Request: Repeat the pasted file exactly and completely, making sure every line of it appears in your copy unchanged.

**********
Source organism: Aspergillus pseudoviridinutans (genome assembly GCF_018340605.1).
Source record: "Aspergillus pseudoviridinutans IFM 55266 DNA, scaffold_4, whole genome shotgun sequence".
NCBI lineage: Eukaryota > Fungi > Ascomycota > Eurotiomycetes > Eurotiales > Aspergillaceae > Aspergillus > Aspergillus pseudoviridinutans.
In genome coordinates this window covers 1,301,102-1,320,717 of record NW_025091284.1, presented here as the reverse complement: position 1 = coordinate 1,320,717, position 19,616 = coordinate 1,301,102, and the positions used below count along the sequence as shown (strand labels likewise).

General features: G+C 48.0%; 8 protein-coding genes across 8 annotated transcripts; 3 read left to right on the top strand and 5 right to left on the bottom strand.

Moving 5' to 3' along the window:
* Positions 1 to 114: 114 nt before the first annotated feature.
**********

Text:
Source organism: Aspergillus pseudoviridinutans (genome assembly GCF_018340605.1).
Source record: "Aspergillus pseudoviridinutans IFM 55266 DNA, scaffold_4, whole genome shotgun sequence".
NCBI lineage: Eukaryota > Fungi > Ascomycota > Eurotiomycetes > Eurotiales > Aspergillaceae > Aspergillus > Aspergillus pseudoviridinutans.
In genome coordinates this window covers 1,301,102-1,320,717 of record NW_025091284.1, presented here as the reverse complement: position 1 = coordinate 1,320,717, position 19,616 = coordinate 1,301,102, and the positions used below count along the sequence as shown (strand labels likewise).

General features: G+C 48.0%; 8 protein-coding genes across 8 annotated transcripts; 3 read left to right on the top strand and 5 right to left on the bottom strand.

Moving 5' to 3' along the window:
* Positions 1 to 114: 114 nt before the first annotated feature.